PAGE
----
Expansion memory 874 may also be provided and connected to device 850 through expansion interface 872, which may include, for example, a SIMM (Single In-Line Memory Module) card interface. Such expansion memory 874 may provide extra storage space for device 850, or may also store applications or other information for device 850. Specifically, expansion memory 874 may include instructions to carry out or supplement the processes described above, and may include secure information also. Thus, for example, expansion memory 874 may be provide as a security module for device 850, and may be programmed with instructions that permit secure use of device 850. In addition, secure applications may be provided via the SIMM cards, along with additional information, such as placing identifying information on the SIMM card in a non-hackable manner. [0100] The memory may include, for example, flash memory and/or NVRAM memory, as discussed below. In one implementation, a computer program product is tangibly embodied in an information carrier. The computer program product contains instructions that, when executed, perform one or more methods, such as those described above. The information carrier is a computer- or machine-readable medium, such as the memory 864, expansion memory 874, memory on processor 852, or a propagated signal that may be received, for example, over transceiver 868 or external interface 862..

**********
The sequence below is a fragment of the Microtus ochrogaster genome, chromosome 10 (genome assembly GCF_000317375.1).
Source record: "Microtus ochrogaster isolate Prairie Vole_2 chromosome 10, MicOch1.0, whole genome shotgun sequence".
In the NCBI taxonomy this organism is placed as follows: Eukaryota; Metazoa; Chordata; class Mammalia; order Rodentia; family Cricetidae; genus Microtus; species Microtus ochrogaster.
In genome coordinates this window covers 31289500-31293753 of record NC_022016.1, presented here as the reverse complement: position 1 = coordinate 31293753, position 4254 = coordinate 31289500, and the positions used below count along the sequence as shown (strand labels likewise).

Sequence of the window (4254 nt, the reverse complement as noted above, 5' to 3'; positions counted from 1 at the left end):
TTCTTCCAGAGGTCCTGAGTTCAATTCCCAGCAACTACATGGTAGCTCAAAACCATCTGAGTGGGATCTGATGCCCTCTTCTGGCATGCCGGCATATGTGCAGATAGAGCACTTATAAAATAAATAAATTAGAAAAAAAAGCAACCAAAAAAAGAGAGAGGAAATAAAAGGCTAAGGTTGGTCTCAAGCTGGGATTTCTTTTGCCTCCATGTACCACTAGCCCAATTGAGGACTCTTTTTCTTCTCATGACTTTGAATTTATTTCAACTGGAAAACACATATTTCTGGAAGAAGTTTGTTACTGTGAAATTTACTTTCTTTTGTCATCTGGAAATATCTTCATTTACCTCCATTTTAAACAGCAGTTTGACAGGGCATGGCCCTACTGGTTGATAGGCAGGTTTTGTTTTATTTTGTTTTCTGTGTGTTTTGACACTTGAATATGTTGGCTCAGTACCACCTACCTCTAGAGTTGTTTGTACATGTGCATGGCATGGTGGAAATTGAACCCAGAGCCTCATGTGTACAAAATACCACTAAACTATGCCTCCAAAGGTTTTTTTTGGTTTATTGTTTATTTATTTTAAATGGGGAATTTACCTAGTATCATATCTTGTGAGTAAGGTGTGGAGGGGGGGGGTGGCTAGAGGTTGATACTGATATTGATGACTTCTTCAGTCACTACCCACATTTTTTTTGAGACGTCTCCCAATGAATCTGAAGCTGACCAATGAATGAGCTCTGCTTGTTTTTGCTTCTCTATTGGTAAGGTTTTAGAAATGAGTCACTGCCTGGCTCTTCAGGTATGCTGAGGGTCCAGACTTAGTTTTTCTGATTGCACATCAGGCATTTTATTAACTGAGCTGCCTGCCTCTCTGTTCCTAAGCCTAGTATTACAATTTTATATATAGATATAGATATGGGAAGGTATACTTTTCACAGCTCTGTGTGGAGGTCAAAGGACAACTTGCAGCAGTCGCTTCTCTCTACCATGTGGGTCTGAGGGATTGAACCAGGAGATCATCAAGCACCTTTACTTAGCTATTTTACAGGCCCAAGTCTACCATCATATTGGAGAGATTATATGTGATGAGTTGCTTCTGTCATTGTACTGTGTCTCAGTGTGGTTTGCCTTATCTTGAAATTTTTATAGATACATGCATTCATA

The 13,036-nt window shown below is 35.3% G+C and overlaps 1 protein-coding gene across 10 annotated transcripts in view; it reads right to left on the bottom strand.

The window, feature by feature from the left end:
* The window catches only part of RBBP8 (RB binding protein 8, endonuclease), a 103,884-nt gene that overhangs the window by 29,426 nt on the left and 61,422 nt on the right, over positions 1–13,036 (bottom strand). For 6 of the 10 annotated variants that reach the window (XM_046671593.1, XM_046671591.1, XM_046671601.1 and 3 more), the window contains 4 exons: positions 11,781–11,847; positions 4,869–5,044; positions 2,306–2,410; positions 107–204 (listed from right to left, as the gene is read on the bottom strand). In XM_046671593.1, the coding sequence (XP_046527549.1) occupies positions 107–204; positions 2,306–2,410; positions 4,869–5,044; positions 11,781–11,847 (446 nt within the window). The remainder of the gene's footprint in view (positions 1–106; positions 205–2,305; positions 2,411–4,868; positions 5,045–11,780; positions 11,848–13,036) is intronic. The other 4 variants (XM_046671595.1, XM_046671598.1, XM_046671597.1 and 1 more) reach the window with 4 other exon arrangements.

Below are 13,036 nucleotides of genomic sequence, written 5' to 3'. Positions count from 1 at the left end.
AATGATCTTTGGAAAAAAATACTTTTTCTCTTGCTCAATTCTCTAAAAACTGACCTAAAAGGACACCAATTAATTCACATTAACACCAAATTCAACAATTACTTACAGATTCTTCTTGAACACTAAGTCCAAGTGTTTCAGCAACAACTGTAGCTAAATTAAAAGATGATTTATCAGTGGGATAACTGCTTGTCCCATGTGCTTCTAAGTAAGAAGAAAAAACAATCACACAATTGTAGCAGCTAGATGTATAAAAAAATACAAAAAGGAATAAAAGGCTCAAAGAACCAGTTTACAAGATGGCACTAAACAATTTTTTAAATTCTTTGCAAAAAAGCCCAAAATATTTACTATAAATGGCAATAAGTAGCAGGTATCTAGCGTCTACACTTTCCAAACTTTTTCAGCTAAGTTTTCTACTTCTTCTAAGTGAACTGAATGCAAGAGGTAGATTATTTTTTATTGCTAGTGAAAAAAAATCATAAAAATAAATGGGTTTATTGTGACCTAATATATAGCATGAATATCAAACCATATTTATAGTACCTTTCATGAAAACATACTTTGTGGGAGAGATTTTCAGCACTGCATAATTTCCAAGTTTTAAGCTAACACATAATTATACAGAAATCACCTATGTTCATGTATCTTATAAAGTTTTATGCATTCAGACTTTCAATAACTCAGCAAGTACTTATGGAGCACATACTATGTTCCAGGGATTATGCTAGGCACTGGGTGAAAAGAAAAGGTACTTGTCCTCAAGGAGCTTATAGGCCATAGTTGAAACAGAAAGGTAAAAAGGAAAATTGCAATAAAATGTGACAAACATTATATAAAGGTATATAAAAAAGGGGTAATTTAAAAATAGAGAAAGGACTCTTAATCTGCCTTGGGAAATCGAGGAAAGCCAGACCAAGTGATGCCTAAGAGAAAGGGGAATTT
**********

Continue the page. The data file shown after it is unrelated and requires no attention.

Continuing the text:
[0101] Device 850 may communicate wirelessly through communication interface 866, which may include digital signal processing circuitry where necessary. Communication interface 866 may provide for communications under various modes or protocols, such as GSM voice calls, SMS, EMS, or MMS messaging, CDMA, TDMA, PDC, WCDMA, CDMA2000, or GPRS, among others. Such communication may occur, for example, through radio-frequency transceiver 868. In addition, short- range communication may occur, such as using a Bluetooth, WiFi, or other such transceiver (not shown). In addition, GPS (Global Positioning System) receiver module 870 may provide additional navigation- and location-related wireless data to device 850, which may be used as appropriate by applications running on device 850.